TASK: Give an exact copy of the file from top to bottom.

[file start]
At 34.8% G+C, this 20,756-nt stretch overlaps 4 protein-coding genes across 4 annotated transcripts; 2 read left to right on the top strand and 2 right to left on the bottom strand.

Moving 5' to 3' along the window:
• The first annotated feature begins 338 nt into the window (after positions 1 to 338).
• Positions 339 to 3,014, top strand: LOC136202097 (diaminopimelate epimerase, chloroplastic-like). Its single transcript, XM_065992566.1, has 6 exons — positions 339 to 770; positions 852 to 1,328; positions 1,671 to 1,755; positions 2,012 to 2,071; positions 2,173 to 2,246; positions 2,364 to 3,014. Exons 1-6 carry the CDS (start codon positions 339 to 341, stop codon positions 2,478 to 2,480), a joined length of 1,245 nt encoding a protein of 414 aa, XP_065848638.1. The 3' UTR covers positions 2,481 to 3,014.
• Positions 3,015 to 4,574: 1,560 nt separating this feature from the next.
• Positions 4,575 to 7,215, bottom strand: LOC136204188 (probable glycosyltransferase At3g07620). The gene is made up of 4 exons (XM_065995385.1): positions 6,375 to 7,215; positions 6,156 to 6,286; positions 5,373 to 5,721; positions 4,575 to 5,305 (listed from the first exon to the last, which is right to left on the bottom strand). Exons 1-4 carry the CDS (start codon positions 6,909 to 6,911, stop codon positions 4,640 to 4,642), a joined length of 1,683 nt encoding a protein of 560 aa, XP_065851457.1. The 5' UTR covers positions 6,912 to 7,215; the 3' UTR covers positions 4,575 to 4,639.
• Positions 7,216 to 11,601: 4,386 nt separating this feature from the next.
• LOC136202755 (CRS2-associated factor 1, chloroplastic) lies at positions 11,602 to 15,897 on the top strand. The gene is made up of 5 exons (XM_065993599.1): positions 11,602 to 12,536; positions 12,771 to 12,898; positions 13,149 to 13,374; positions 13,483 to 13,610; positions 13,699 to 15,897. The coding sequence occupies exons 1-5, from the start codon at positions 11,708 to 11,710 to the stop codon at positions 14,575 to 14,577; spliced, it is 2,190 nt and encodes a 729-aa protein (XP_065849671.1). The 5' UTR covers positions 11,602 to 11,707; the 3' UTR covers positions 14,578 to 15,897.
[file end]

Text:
At 34.8% G+C, this 20,756-nt stretch overlaps 4 protein-coding genes across 4 annotated transcripts; 2 read left to right on the top strand and 2 right to left on the bottom strand.

Moving 5' to 3' along the window:
• The first annotated feature begins 338 nt into the window (after positions 1 to 338).
• Positions 339 to 3,014, top strand: LOC136202097 (diaminopimelate epimerase, chloroplastic-like). Its single transcript, XM_065992566.1, has 6 exons — positions 339 to 770; positions 852 to 1,328; positions 1,671 to 1,755; positions 2,012 to 2,071; positions 2,173 to 2,246; positions 2,364 to 3,014. Exons 1-6 carry the CDS (start codon positions 339 to 341, stop codon positions 2,478 to 2,480), a joined length of 1,245 nt encoding a protein of 414 aa, XP_065848638.1. The 3' UTR covers positions 2,481 to 3,014.
• Positions 3,015 to 4,574: 1,560 nt separating this feature from the next.
• Positions 4,575 to 7,215, bottom strand: LOC136204188 (probable glycosyltransferase At3g07620). The gene is made up of 4 exons (XM_065995385.1): positions 6,375 to 7,215; positions 6,156 to 6,286; positions 5,373 to 5,721; positions 4,575 to 5,305 (listed from the first exon to the last, which is right to left on the bottom strand). Exons 1-4 carry the CDS (start codon positions 6,909 to 6,911, stop codon positions 4,640 to 4,642), a joined length of 1,683 nt encoding a protein of 560 aa, XP_065851457.1. The 5' UTR covers positions 6,912 to 7,215; the 3' UTR covers positions 4,575 to 4,639.
• Positions 7,216 to 11,601: 4,386 nt separating this feature from the next.
• LOC136202755 (CRS2-associated factor 1, chloroplastic) lies at positions 11,602 to 15,897 on the top strand. The gene is made up of 5 exons (XM_065993599.1): positions 11,602 to 12,536; positions 12,771 to 12,898; positions 13,149 to 13,374; positions 13,483 to 13,610; positions 13,699 to 15,897. The coding sequence occupies exons 1-5, from the start codon at positions 11,708 to 11,710 to the stop codon at positions 14,575 to 14,577; spliced, it is 2,190 nt and encodes a 729-aa protein (XP_065849671.1). The 5' UTR covers positions 11,602 to 11,707; the 3' UTR covers positions 14,578 to 15,897.